Secretary of state for Infrastructure and Water Management Stientje van Veldhoven opened the first circular viaduct in the Netherlands on Monday in Kampen. This also represented the starting signal for Circular Economy Week.
At first glance, the viaduct just looks like any other concrete viaduct over which the commuter traffic drives during the construction of the Reevesluis locks in the Drontermeer lake. However, it is a special structure, because when the activities on the locks have been completed, the structure can be fully disassembled and reconstructed elsewhere.
The first circular viaduct in the Netherlands was developed and built by the contractor Van Hattum & Blankevoort, in collaboration with Rijkswaterstaat and prefab-concrete supplier Consolis Spanbeton. ‘The viaduct is built of forty concrete blocks and can be dismantled fully and unscathed. The blocks can then be used immediately elsewhere,’ says Dick Egas, Project Manager at Van Hattum & Blankevoort. ‘They are designed for a lifespan of two hundred years. Most viaducts in the Netherlands are dismantled after thirty to forty years, so the blocks can be used five or six times.’
The viaduct at Kampen has a span of 20 m long and is 7.5 m wide. The substructure is made of traditional sheet piling. ‘That is a conscious circular choice, as these can be removed and used again,’ says Egas.
We only have one earth, stressed Van Veldhoven in her speech. ‘And raw materials are scarce, so we have to make do with what we already have. The reuse of materials is the future. This also represents a contribution to the climate objectives of our current Cabinet. From now on, our raw materials will come from the dustbin rather than the oil drum.’
The superstructure comprises separate concrete blocks of 2.5 m long, 1.5 m wide and 1 m high. The blocks contain holes through which run prestressing tendons. By tensioning these cables, the blocks form girders. These beams are brought to the construction site on trucks. ‘There they are laid side by side, after which the transverse prestressing is applied. As with the concrete blocks, the prestressing tendons can be used again after disassembly.’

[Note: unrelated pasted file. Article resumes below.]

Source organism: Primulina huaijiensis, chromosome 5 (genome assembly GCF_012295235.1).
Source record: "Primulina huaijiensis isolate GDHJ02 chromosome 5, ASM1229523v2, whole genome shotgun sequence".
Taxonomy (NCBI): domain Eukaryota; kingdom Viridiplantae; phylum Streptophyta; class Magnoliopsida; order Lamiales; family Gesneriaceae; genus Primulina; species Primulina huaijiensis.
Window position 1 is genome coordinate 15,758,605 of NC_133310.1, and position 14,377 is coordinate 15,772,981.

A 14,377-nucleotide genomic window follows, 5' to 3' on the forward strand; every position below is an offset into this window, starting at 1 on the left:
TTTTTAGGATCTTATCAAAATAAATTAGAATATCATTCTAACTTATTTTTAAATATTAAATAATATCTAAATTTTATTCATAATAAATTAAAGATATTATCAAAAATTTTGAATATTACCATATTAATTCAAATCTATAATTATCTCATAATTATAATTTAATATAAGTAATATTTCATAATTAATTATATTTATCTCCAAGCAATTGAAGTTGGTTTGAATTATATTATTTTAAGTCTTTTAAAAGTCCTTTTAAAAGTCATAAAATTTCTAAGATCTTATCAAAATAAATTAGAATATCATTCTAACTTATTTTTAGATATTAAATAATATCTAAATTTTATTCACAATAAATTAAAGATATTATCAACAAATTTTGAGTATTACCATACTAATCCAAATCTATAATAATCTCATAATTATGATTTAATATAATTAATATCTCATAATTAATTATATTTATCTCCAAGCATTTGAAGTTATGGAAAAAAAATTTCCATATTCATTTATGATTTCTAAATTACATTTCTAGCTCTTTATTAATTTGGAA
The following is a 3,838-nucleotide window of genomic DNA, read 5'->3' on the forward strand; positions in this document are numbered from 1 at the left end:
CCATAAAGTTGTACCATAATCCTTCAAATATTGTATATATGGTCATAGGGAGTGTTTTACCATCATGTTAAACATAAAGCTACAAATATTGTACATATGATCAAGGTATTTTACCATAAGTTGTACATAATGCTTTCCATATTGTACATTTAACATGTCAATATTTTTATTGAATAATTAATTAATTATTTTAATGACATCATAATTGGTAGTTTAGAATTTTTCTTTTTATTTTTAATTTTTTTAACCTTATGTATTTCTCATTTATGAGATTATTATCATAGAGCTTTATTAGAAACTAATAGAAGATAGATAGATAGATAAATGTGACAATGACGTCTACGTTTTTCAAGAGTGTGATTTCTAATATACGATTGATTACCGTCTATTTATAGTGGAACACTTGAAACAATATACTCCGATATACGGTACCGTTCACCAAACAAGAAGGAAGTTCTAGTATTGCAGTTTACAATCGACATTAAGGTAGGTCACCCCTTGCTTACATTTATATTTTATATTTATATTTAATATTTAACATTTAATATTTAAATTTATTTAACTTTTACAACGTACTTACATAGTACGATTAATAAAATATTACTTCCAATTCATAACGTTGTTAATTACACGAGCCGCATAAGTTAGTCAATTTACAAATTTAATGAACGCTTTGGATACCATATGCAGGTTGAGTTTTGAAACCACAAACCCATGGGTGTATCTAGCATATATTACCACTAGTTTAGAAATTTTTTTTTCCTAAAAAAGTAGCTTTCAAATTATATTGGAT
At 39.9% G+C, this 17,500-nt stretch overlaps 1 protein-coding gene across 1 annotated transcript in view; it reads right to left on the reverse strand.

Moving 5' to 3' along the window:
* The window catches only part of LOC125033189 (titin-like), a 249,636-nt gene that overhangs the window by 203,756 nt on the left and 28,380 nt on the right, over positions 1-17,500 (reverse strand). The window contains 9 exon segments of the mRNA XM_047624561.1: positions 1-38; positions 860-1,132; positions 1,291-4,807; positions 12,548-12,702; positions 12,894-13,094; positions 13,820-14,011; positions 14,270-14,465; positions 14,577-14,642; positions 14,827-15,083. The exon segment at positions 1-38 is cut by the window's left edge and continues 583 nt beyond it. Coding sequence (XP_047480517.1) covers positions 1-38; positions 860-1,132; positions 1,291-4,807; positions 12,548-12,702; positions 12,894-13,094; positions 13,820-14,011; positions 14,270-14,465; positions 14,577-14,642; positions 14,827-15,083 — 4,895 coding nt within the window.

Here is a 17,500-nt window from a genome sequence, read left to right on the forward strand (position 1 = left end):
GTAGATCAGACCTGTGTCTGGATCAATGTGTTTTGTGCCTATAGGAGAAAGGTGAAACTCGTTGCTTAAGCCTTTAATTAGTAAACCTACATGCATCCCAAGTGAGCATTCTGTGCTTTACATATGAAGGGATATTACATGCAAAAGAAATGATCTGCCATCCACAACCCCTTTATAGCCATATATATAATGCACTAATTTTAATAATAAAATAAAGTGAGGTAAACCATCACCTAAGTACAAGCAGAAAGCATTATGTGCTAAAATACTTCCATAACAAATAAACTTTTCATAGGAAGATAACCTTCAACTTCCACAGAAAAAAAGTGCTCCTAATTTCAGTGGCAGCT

One of the major challenges was to make an effective bond between the blocks. ‘To ensure the proper transfer of forces between the blocks, one option we examined was epoxy,’ explains Egas. ‘But it would then be very difficult to separate the blocks from each other when dismantling. What's more, the epoxy that is scraped off is genuine waste, so it's not a circular solution. Ultimately, we opted for a cement-bonded casting mortar. This allows us to fill the joints between the elements fully. The material is suitable for transferring the forces. When dismantling the viaduct, the material is released and can be collected. The amount is marginal, as the joints are just 5 mm wide. Unfortunately, this material is not reusable. In the follow-up process, we will be examining whether there is a circular solution for this part too.’
The three collaborative partners will be monitoring the behaviour of the circular viaduct closely over the coming months. They will also be including the test data when further developing this concept.
The Circular Economy Week is an annual national campaign week organised by Nederland Circulair!, with the aim of encouraging Dutch businesses to operate in a more circular way.
Text: Judith Robbe
Read more: Our Dossier Nederland Circulair contains many articles and news items on circular initiatives in the Netherlands.
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